Wednesday, September 9, 2009








Our "not going back to school" year has begun.  We have had so many adventures lately.  
We tried rock climbing, we visited a beautiful park nearby and we were lucky enough to visit some raccoons being rehabilitated.  
We welcomed our new hedgehog named Windsor and tried our best to help rehabilitate a little baby squirrel/possum (we're not officially sure what it was exactly) that a friend of ours found.  Sadly "little Pinkie" didn't make it past the 48 hours we had him.  My heart goes out to those who dedicate their time to helping abandoned creatures and acting as surrogate mom.  You are amazing.  The amount of time and emotion it must take to endure each time a new creature is found must be exhausting.  Our house is not quite ready to take on wildlife rehabilitation on a regular basis.

Call it coincidence or something out there that's bigger but whenever my kids or I  become interested in pursuing a new subject, so many opportunities arise effortlessly.  Our daughter has been very interested in wildlife rehabilitation and not more than a month after submitting our application for volunteering at the Humane Society, we are invited to see raccoons being rehabilitated so close to our house that we could walk to meet them.  And then to have the amazing chance to be part of trying to rehabilitate the small pink creature discovered by a dear friend in the parking lot of Costco-well that was just incredible.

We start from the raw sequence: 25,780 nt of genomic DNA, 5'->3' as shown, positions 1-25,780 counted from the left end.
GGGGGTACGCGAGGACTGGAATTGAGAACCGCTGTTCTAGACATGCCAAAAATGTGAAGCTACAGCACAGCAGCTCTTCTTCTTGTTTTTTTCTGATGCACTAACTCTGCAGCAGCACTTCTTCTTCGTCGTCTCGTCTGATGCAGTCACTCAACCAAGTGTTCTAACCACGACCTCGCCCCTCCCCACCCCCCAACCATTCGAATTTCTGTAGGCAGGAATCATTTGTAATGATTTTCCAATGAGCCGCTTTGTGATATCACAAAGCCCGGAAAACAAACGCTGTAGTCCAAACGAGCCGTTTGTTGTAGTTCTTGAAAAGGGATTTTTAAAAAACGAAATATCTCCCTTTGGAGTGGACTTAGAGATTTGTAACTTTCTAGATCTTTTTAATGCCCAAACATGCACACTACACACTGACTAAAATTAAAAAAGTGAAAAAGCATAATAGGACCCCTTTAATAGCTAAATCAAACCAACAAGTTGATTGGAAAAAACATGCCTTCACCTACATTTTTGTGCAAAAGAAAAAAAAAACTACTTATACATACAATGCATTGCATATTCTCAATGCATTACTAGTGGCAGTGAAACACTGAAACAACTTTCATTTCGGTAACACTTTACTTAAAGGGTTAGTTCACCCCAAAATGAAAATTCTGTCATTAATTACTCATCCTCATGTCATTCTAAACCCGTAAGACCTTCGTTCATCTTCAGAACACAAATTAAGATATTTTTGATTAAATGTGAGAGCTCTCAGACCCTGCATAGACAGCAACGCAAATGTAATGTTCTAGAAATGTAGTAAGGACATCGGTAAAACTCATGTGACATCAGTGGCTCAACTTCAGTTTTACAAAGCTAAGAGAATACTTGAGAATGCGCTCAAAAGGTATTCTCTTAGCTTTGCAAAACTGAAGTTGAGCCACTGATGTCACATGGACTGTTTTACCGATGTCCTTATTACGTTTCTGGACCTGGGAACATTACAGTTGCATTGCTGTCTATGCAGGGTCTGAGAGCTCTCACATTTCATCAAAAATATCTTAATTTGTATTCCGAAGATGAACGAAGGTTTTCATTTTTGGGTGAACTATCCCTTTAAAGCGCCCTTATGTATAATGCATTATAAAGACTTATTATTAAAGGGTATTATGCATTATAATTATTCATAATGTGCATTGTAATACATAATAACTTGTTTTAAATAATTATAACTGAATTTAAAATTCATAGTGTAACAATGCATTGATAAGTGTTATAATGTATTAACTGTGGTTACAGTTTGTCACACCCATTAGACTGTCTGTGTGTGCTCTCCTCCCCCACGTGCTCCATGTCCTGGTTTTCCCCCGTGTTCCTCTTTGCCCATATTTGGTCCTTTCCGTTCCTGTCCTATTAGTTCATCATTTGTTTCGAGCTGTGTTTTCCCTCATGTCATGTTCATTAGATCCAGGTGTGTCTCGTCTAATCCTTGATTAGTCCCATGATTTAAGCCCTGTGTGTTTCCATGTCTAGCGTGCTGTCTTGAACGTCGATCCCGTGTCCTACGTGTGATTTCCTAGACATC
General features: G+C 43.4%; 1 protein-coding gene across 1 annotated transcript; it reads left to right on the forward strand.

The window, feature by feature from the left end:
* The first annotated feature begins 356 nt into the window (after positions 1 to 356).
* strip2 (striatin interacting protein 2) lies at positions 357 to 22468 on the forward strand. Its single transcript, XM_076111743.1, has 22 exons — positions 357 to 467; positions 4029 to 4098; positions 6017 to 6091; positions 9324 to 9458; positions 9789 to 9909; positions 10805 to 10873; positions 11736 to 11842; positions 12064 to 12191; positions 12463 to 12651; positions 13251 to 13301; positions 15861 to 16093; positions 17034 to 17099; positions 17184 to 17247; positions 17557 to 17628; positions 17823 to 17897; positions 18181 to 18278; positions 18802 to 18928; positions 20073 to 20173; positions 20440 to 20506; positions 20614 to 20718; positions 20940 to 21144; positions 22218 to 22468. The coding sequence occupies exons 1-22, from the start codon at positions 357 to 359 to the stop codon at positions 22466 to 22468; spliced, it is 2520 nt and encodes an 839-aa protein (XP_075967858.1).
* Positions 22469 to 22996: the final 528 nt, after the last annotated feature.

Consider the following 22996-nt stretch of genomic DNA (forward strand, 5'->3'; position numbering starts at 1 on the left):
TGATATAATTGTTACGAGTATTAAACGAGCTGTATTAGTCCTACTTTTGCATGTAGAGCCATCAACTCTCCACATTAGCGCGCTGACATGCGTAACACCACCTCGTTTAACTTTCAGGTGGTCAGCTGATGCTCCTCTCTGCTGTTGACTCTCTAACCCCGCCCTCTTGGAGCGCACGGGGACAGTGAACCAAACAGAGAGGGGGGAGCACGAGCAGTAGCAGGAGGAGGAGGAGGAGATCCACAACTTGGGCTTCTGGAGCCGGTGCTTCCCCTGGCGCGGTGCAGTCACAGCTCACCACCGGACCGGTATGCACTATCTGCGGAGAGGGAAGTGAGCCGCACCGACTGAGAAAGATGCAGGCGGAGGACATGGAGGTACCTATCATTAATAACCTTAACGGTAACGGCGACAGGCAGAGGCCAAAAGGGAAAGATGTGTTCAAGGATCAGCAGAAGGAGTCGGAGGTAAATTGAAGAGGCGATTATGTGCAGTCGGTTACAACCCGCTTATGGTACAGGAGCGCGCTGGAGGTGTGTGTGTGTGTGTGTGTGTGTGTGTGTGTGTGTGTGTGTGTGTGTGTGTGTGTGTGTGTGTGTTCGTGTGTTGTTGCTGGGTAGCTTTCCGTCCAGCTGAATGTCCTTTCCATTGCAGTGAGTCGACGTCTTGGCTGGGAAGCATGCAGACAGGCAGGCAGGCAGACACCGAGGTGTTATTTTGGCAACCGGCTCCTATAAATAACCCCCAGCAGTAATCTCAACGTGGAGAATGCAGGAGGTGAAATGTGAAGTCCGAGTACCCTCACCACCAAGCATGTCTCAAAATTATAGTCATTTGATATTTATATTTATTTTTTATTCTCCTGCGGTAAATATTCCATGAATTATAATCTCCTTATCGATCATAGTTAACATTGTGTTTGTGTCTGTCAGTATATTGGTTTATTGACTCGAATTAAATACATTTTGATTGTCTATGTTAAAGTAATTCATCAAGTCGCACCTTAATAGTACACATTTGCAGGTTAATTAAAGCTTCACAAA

The past couple of weeks have reminded me of a favorite quote:
Until one is committed there is hesitancy, 
the chance to draw back, always ineffectiveness.

Concerning all acts of initiative (and creation), there is one elementary truth,
the ignorance of which kills countless ideas and splendid plans: 
that the moment one definitely commits oneself,then Providence moves too.

All sorts of things occur to help one that would never otherwise have occurred.
A whole stream of events issues from the decision, raising in one's favour 
all manner of unforeseen incidents and meetings and material assistance,
which no man could have dreamt would come his way.

I have learned a deep respect for one of Goethe's couplets:'

Whatever you can do, or dream you can, begin it. 
Boldness has genius, power and magic in it.'

W. H. Murray 
The Scottish Himalayan Expedition

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